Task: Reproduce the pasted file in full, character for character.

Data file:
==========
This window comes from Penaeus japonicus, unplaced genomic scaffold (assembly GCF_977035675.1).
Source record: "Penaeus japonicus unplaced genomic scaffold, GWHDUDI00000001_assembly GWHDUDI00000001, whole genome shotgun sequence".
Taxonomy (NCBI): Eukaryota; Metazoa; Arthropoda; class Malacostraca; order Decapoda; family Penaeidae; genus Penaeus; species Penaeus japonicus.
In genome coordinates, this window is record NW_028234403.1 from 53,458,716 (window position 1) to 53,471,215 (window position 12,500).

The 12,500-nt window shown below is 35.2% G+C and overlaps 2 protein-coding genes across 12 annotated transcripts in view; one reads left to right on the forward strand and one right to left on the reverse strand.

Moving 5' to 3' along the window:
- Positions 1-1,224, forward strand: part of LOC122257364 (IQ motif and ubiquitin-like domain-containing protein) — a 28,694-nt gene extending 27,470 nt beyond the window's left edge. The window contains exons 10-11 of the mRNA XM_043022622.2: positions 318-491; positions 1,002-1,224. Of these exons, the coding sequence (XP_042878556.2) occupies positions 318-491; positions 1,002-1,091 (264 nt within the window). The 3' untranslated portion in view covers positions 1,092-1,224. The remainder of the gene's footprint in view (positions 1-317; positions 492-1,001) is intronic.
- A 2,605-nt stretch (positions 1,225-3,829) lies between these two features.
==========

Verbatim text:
This window comes from Penaeus japonicus, unplaced genomic scaffold (assembly GCF_977035675.1).
Source record: "Penaeus japonicus unplaced genomic scaffold, GWHDUDI00000001_assembly GWHDUDI00000001, whole genome shotgun sequence".
Taxonomy (NCBI): Eukaryota; Metazoa; Arthropoda; class Malacostraca; order Decapoda; family Penaeidae; genus Penaeus; species Penaeus japonicus.
In genome coordinates, this window is record NW_028234403.1 from 53,458,716 (window position 1) to 53,471,215 (window position 12,500).

The 12,500-nt window shown below is 35.2% G+C and overlaps 2 protein-coding genes across 12 annotated transcripts in view; one reads left to right on the forward strand and one right to left on the reverse strand.

Moving 5' to 3' along the window:
- Positions 1-1,224, forward strand: part of LOC122257364 (IQ motif and ubiquitin-like domain-containing protein) — a 28,694-nt gene extending 27,470 nt beyond the window's left edge. The window contains exons 10-11 of the mRNA XM_043022622.2: positions 318-491; positions 1,002-1,224. Of these exons, the coding sequence (XP_042878556.2) occupies positions 318-491; positions 1,002-1,091 (264 nt within the window). The 3' untranslated portion in view covers positions 1,092-1,224. The remainder of the gene's footprint in view (positions 1-317; positions 492-1,001) is intronic.
- A 2,605-nt stretch (positions 1,225-3,829) lies between these two features.